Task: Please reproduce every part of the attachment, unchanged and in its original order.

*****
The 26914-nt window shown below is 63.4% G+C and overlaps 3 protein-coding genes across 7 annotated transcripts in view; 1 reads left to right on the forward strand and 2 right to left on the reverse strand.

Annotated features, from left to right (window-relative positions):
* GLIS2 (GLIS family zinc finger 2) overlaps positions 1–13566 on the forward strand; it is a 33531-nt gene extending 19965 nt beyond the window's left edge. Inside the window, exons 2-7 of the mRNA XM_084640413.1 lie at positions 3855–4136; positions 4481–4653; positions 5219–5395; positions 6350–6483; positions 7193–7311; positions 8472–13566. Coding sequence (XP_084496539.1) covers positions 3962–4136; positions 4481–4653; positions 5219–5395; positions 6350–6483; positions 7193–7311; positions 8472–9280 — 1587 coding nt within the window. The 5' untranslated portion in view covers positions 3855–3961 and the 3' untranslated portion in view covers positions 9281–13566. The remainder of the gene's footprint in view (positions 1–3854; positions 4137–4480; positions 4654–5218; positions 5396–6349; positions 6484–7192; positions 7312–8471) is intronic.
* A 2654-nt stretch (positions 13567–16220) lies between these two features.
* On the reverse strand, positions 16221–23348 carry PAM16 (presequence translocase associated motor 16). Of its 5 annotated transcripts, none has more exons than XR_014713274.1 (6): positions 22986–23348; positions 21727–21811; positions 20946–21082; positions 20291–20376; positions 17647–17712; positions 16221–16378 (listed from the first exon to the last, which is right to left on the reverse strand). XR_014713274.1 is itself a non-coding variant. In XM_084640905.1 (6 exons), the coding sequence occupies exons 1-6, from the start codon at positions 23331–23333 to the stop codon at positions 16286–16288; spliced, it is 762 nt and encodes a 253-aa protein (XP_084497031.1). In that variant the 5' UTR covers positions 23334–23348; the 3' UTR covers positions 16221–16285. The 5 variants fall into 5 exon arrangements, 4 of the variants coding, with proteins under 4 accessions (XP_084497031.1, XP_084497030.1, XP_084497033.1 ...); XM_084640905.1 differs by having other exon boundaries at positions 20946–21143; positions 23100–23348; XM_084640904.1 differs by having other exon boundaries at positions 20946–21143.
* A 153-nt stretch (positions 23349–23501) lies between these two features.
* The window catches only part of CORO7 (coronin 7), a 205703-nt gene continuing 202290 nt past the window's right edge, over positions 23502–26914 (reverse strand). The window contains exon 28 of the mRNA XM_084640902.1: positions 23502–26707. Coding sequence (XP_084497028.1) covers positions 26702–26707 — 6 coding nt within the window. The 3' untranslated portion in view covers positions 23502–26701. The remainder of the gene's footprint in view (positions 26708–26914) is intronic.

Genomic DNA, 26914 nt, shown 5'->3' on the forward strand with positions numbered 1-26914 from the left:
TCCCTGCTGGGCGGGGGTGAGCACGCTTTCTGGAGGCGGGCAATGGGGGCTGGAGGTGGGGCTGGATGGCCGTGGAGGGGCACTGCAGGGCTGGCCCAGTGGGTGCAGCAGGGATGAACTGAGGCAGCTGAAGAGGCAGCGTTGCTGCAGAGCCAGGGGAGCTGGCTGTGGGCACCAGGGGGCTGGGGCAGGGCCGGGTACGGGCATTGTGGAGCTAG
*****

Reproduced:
The 26914-nt window shown below is 63.4% G+C and overlaps 3 protein-coding genes across 7 annotated transcripts in view; 1 reads left to right on the forward strand and 2 right to left on the reverse strand.

Annotated features, from left to right (window-relative positions):
* GLIS2 (GLIS family zinc finger 2) overlaps positions 1–13566 on the forward strand; it is a 33531-nt gene extending 19965 nt beyond the window's left edge. Inside the window, exons 2-7 of the mRNA XM_084640413.1 lie at positions 3855–4136; positions 4481–4653; positions 5219–5395; positions 6350–6483; positions 7193–7311; positions 8472–13566. Coding sequence (XP_084496539.1) covers positions 3962–4136; positions 4481–4653; positions 5219–5395; positions 6350–6483; positions 7193–7311; positions 8472–9280 — 1587 coding nt within the window. The 5' untranslated portion in view covers positions 3855–3961 and the 3' untranslated portion in view covers positions 9281–13566. The remainder of the gene's footprint in view (positions 1–3854; positions 4137–4480; positions 4654–5218; positions 5396–6349; positions 6484–7192; positions 7312–8471) is intronic.
* A 2654-nt stretch (positions 13567–16220) lies between these two features.
* On the reverse strand, positions 16221–23348 carry PAM16 (presequence translocase associated motor 16). Of its 5 annotated transcripts, none has more exons than XR_014713274.1 (6): positions 22986–23348; positions 21727–21811; positions 20946–21082; positions 20291–20376; positions 17647–17712; positions 16221–16378 (listed from the first exon to the last, which is right to left on the reverse strand). XR_014713274.1 is itself a non-coding variant. In XM_084640905.1 (6 exons), the coding sequence occupies exons 1-6, from the start codon at positions 23331–23333 to the stop codon at positions 16286–16288; spliced, it is 762 nt and encodes a 253-aa protein (XP_084497031.1). In that variant the 5' UTR covers positions 23334–23348; the 3' UTR covers positions 16221–16285. The 5 variants fall into 5 exon arrangements, 4 of the variants coding, with proteins under 4 accessions (XP_084497031.1, XP_084497030.1, XP_084497033.1 ...); XM_084640905.1 differs by having other exon boundaries at positions 20946–21143; positions 23100–23348; XM_084640904.1 differs by having other exon boundaries at positions 20946–21143.
* A 153-nt stretch (positions 23349–23501) lies between these two features.
* The window catches only part of CORO7 (coronin 7), a 205703-nt gene continuing 202290 nt past the window's right edge, over positions 23502–26914 (reverse strand). The window contains exon 28 of the mRNA XM_084640902.1: positions 23502–26707. Coding sequence (XP_084497028.1) covers positions 26702–26707 — 6 coding nt within the window. The 3' untranslated portion in view covers positions 23502–26701. The remainder of the gene's footprint in view (positions 26708–26914) is intronic.

Genomic DNA, 26914 nt, shown 5'->3' on the forward strand with positions numbered 1-26914 from the left:
TCCCTGCTGGGCGGGGGTGAGCACGCTTTCTGGAGGCGGGCAATGGGGGCTGGAGGTGGGGCTGGATGGCCGTGGAGGGGCACTGCAGGGCTGGCCCAGTGGGTGCAGCAGGGATGAACTGAGGCAGCTGAAGAGGCAGCGTTGCTGCAGAGCCAGGGGAGCTGGCTGTGGGCACCAGGGGGCTGGGGCAGGGCCGGGTACGGGCATTGTGGAGCTAG